I have written a couple of comments on other blogs about the Swiss National Bank's decision to let the Swiss Franc float, and the resulting 20 percent appreciation against the Euro. The SNB held a substantial amount of Euro denominated assets, and so the result was heavy financial losses. The rise in the value of the Swiss Franc will result in cheaper imports from the Euro-zone, and so exacerbate consumer price deflation in Switzerland. That is inconsistent with the Swiss National Bank's inflation target.
Robert Murphy reproduced a graph that showed a large increase in the Swiss monetary base. It was approximately equal to Swiss GDP. I wrote a comment pointing out that creating base money is easy. What is the problem?
Of course, I do realize the problem is possible losses on the assets that the Swiss National Bank is purchasing. I discussed that in a comment on a post on Sumner's Money Illusion blog. He reproduced it in a later post on Econlog. If the demand for Swiss base money increases temporarily, then the proper response is for the SNB to expand the quantity temporarily. However, if it finds itself purchasing risky assets to match the added liabilities, then it should lower the interest rate it pays on reserve balances, perhaps below zero. As Koning pointed out in a post on his blog, if the interest rate on SNB reserve balances falls below zero, then this will create an incentive to hold currency. This would be an incentive by banks (especially Swiss ones) to hold vault cash and for people to keep currency in safe deposit boxes. I endorsed Koning's point that if the SNB is charging for reserve balances, then it needs to stop issuing large denomination banknotes convenient for hoarding. I argued that it should limit its issue of currency to denominations appropriate for retail trade in Switzerland.
Now, I don't believe that the SNB should be targeting the Euro or consumer price inflation. The SNB should not worry about deflation of import prices, but only the impact on the demand for Swiss exports and the secondary effect of import deflation on the demand for Swiss import competing products. Well, more exactly, it should be targeting Swiss nominal GDP which includes exports and import-competing (and other) Swiss goods and services.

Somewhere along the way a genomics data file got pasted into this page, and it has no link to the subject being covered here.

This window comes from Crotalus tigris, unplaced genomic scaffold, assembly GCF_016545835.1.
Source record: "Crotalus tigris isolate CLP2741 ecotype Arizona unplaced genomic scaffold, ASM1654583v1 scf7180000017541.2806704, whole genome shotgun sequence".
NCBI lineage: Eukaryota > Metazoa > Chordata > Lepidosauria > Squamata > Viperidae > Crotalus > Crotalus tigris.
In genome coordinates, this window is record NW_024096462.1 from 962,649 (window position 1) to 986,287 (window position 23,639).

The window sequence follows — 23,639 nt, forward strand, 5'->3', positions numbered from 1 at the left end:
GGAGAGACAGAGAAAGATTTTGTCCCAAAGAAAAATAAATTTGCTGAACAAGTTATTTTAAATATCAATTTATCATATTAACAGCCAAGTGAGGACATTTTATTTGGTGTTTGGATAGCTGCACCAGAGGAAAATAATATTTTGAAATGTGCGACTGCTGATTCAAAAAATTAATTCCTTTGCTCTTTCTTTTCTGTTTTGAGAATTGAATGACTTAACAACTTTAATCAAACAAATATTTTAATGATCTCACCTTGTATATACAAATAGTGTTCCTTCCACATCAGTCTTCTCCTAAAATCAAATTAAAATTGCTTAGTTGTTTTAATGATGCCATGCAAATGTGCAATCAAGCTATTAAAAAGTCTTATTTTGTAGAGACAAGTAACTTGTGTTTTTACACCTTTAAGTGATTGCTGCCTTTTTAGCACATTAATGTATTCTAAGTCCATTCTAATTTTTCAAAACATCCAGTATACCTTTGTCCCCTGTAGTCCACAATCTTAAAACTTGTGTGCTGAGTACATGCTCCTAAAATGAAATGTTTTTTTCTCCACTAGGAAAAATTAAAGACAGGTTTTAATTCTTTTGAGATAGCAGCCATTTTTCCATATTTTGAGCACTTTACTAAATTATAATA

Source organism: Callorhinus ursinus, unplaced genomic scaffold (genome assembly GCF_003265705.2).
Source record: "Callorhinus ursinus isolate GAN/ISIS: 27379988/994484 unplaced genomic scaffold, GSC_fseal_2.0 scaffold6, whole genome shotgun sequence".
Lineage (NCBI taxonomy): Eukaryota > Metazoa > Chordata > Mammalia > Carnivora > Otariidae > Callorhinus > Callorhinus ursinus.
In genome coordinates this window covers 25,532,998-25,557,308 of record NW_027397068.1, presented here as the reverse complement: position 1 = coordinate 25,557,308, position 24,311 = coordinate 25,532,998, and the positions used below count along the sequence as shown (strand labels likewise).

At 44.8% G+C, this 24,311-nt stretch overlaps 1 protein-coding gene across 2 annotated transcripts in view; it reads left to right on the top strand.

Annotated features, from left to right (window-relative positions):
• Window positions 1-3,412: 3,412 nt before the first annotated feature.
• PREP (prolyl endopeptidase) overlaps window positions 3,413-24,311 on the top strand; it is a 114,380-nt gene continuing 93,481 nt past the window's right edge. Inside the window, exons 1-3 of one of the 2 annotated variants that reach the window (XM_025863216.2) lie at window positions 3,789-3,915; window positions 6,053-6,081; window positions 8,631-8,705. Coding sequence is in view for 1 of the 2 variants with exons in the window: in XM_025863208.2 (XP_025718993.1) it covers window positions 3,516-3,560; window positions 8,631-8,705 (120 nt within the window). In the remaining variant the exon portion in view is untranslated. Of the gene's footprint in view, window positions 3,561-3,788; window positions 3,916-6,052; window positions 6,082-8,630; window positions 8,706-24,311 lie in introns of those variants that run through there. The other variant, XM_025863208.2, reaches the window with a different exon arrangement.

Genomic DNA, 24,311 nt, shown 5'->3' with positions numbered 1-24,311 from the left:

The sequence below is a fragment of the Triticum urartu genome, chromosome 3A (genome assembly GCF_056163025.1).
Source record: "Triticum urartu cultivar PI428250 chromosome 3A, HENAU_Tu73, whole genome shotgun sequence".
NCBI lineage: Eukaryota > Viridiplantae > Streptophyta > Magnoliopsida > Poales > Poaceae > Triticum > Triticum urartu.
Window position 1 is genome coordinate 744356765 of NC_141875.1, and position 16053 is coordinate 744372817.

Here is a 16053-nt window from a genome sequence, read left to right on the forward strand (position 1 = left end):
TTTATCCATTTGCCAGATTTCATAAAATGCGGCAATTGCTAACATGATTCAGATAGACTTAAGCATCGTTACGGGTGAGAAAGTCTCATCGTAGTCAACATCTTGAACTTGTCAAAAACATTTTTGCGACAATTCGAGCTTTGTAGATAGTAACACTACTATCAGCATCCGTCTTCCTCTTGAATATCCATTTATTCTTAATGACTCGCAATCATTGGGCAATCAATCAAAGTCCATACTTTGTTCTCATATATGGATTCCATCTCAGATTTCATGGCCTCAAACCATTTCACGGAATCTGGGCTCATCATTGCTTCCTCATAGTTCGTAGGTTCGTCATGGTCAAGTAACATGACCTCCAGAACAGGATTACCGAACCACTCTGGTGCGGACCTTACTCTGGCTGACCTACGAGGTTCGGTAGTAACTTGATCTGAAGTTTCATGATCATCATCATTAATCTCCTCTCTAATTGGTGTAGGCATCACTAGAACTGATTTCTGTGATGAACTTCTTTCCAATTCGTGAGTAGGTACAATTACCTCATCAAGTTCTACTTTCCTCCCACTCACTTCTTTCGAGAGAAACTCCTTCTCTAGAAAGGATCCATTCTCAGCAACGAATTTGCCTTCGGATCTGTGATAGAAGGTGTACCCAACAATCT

Given its close trading ties to the Euro-zone, keeping nominal GDP growing on a stable growth path (say 3 percent) would likely result in depreciation of the Swiss franc relative to the Euro as long as the ECB continues with a deflationary policy. A commitment to allowing the Swiss franc to depreciate in that way would tend to reduce the demand for Swiss francs. Or at least, it will tend to reduce the demand for currency issued by the SNB and by refraining from raising the interest rate paid on reserve balances, the SNB could reduces the demand for reserve balances. Swiss banks, similarly could limit the increase in deposit interest rates to limit growth in their deposits.
Murphy's response to my brief comment on his blog was to describe a scenario where the huge increase in the quantity of Swiss francs starts to cause inflation. The SNB needs to reduce the quantity of base money to prevent the inflation. But at that same time, the Swiss franc rises relative to the Euro and so the SNB takes large losses on Euro-denominated assets. More importantly, sales of these lower valued Euro-denominated assets will cause a smaller reduction in the the quantity Swiss base money. In the extreme, the SNB may not be able to reduce its issue of base money enough to prevent inflation because it lacks sufficient assets to sell.